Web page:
Maverick spokespeople - a blessing or a curse?

The news that Jeremy Clarkson has finally managed to get himself suspended by the BBC might not come as a major shock to many.

Jeremy Clarkson: Will we miss him?
Jeremy Clarkson: Will we miss him?
And in an age where business news is front-page news and CEOs are legitimate targets for media and politicians, are the days of the Michael O’Learys and Sir Stuart Roses numbered?

Clarkson’s bombastic, media-friendly approach as a frontman has undoubtedly been central to Top Gear’s commercial success, "selling DVDs and magazine by the tonne" and making the BBC money in markets across the globe. 

But with the media’s knives out for some time, the BBC may have finally reached the point of thinking the reputational damage Clarkson causes outweighs his ratings draw and commercial impact.

So far, so light-entertainment.  But the larger-than-life leader has long been a staple of the business world too. 

Maverick CEOs like Ryanair’s O’Leary, his long-time rival, easyJet founder Stelios Haji-Ioannou and Sir-now-Lord Alan Sugar (who became more famous than the Amstrad brand he founded) often seemed to drive their companies’ value up by sheer force of personality, keeping the positive coverage rolling in for their brands.

And retail leaders like Sir Stuart Rose at Marks and Spencer, Sir Terry Leahy at Tesco and Justin King at Sainsbury’s could make themselves the story – either to keep the heat off their businesses in bad times, or to lead the market in the good times.

While Sir Philip Green might still be able to occasionally work the magic for Arcadia – whether growing Topman or (potentially) flogging BHS – more businesses seem to be favouring safer pairs of hands. 

You might blame an increasingly aggressive media environment, where the lines between business and consumer news have blurred.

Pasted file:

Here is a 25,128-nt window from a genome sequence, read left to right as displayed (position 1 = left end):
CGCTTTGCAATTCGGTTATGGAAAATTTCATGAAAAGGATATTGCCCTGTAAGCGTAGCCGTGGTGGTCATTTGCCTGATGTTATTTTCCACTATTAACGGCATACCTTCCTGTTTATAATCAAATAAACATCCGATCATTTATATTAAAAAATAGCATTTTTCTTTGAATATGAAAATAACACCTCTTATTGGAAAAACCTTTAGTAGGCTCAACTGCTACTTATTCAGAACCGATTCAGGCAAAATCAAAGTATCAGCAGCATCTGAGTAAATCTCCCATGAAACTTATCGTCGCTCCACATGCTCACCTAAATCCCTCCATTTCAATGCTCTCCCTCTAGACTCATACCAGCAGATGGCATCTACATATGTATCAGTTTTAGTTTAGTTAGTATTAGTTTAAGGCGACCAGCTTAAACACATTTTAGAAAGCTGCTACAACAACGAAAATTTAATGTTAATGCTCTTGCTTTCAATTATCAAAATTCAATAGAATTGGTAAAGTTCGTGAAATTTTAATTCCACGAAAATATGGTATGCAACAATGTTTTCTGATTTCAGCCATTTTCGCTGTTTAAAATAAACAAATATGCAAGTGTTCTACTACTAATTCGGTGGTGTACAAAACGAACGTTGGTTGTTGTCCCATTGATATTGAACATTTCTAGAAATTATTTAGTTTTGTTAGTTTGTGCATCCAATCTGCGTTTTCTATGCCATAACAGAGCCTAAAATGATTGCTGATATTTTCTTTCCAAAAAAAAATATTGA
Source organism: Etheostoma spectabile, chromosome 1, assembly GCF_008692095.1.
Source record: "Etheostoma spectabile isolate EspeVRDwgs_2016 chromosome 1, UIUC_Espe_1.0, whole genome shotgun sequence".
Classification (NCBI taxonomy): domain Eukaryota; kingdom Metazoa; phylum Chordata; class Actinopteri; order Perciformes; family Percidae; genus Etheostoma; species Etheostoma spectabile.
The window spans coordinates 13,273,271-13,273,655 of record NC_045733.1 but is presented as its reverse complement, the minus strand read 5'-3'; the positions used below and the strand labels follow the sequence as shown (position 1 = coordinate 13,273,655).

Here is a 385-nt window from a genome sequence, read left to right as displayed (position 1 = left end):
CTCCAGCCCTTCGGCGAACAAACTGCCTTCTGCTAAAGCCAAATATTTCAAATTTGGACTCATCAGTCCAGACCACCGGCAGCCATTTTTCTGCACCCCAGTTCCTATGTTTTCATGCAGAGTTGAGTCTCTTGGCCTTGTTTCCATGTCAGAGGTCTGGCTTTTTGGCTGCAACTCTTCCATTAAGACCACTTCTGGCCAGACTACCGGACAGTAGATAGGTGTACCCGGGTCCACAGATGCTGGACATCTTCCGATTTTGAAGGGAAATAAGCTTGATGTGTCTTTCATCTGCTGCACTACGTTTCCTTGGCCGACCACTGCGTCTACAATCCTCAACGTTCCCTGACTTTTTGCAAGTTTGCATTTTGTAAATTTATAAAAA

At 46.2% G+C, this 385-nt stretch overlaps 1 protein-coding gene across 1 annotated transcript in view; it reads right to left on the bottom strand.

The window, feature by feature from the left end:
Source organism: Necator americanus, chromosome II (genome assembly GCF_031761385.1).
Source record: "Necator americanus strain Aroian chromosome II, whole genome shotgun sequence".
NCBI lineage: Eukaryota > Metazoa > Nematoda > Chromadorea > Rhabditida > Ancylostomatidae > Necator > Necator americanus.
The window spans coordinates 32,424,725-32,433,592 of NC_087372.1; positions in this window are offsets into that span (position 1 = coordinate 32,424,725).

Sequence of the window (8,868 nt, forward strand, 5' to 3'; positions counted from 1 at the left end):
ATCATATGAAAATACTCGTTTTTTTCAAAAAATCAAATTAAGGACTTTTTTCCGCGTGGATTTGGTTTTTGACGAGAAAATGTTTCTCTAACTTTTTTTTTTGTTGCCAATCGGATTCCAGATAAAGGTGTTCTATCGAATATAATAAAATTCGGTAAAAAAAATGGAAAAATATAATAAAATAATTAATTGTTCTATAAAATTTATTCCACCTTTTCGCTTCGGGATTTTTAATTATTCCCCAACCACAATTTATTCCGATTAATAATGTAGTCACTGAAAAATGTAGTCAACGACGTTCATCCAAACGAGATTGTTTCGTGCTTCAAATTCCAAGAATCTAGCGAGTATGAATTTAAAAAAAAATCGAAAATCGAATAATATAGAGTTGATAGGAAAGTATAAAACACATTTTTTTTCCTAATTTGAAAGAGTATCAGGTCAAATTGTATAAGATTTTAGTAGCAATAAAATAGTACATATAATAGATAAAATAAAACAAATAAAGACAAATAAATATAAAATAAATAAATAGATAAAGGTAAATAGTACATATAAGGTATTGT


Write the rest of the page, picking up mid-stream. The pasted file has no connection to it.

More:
Since the Great Crash of 2008, business news has become front-page news, and Fred Goodwin was one of many CEOs to find out that the public did care who he was when the media chased him out of the country. 

You might blame restless shareholders and trigger-happy chairmen and chairwomen.  

Having seen Bob Diamond become the story at Barclays, HSBC investors could be forgiven for wondering how long they can hold on to Stuart Gulliver when he himself is admitting to damaging the bank’s reputation. 

Or you might blame us in the comms industry.  Perhaps rigid corporate messaging and strategic comms plans have crowded out the inspirational leaders. 

Maybe obsessive media training and PRs protecting CEOs from the hard questions has created a safety-first culture where our business leaders fear the one bad headline more than they crave the platforms to shape and lead their markets. 

Even O’Leary toned down the rhetoric so that Ryanair can shake off its no-frills/no-prisoners approach, so maybe we’ve gone too far?

When consumer trust in business has collapsed, we still need our share of outspoken, brave and bold business leaders. 

You don’t need to be a Clarkson, but Steve Jobs was uncompromising and brash, and was adored for it. And Apple remains one of the world’s most trusted and most valuable brands. 

There are few rewards without risk. So let’s work harder to enable our business leaders to lead, rather than tying them down for fear of the one slip.  

Those brave enough, and effective enough, will shape their markets – and will reward us PRs for helping them to do so.

Tom Wadsworth is the associate director at MHP 

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